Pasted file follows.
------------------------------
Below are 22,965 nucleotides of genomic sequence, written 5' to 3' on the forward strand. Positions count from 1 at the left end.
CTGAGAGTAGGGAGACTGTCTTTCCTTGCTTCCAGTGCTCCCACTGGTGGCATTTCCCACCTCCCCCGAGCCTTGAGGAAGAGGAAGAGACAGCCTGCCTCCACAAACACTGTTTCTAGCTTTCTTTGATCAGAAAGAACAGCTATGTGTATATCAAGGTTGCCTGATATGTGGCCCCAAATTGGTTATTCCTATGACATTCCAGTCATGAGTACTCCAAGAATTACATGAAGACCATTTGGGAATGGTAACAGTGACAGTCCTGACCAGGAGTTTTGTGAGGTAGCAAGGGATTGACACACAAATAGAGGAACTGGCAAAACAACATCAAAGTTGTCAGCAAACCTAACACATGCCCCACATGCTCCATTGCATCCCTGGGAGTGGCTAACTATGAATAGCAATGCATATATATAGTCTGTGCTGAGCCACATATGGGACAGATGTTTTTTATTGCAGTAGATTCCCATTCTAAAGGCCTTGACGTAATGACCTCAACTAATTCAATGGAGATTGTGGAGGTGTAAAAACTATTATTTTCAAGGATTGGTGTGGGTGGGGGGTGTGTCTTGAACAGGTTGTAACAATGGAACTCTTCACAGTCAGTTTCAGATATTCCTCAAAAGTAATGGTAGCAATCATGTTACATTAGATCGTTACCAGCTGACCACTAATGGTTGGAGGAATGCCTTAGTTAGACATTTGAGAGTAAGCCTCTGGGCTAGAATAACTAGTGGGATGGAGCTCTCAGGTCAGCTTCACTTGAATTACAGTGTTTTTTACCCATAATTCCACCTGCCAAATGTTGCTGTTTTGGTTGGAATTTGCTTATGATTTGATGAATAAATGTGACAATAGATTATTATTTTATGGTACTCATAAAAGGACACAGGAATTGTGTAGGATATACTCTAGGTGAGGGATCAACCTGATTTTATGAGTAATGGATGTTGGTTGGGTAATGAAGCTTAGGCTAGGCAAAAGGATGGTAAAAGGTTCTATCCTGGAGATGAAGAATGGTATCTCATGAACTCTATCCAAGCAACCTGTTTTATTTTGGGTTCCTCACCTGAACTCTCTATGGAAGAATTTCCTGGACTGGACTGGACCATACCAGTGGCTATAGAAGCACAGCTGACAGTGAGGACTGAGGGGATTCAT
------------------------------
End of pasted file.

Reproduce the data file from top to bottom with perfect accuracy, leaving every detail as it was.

Below are 22,965 nucleotides of genomic sequence, written 5' to 3' on the forward strand. Positions count from 1 at the left end.
CTGAGAGTAGGGAGACTGTCTTTCCTTGCTTCCAGTGCTCCCACTGGTGGCATTTCCCACCTCCCCCGAGCCTTGAGGAAGAGGAAGAGACAGCCTGCCTCCACAAACACTGTTTCTAGCTTTCTTTGATCAGAAAGAACAGCTATGTGTATATCAAGGTTGCCTGATATGTGGCCCCAAATTGGTTATTCCTATGACATTCCAGTCATGAGTACTCCAAGAATTACATGAAGACCATTTGGGAATGGTAACAGTGACAGTCCTGACCAGGAGTTTTGTGAGGTAGCAAGGGATTGACACACAAATAGAGGAACTGGCAAAACAACATCAAAGTTGTCAGCAAACCTAACACATGCCCCACATGCTCCATTGCATCCCTGGGAGTGGCTAACTATGAATAGCAATGCATATATATAGTCTGTGCTGAGCCACATATGGGACAGATGTTTTTTATTGCAGTAGATTCCCATTCTAAAGGCCTTGACGTAATGACCTCAACTAATTCAATGGAGATTGTGGAGGTGTAAAAACTATTATTTTCAAGGATTGGTGTGGGTGGGGGGTGTGTCTTGAACAGGTTGTAACAATGGAACTCTTCACAGTCAGTTTCAGATATTCCTCAAAAGTAATGGTAGCAATCATGTTACATTAGATCGTTACCAGCTGACCACTAATGGTTGGAGGAATGCCTTAGTTAGACATTTGAGAGTAAGCCTCTGGGCTAGAATAACTAGTGGGATGGAGCTCTCAGGTCAGCTTCACTTGAATTACAGTGTTTTTTACCCATAATTCCACCTGCCAAATGTTGCTGTTTTGGTTGGAATTTGCTTATGATTTGATGAATAAATGTGACAATAGATTATTATTTTATGGTACTCATAAAAGGACACAGGAATTGTGTAGGATATACTCTAGGTGAGGGATCAACCTGATTTTATGAGTAATGGATGTTGGTTGGGTAATGAAGCTTAGGCTAGGCAAAAGGATGGTAAAAGGTTCTATCCTGGAGATGAAGAATGGTATCTCATGAACTCTATCCAAGCAACCTGTTTTATTTTGGGTTCCTCACCTGAACTCTCTATGGAAGAATTTCCTGGACTGGACTGGACCATACCAGTGGCTATAGAAGCACAGCTGACAGTGAGGACTGAGGGGATTCAT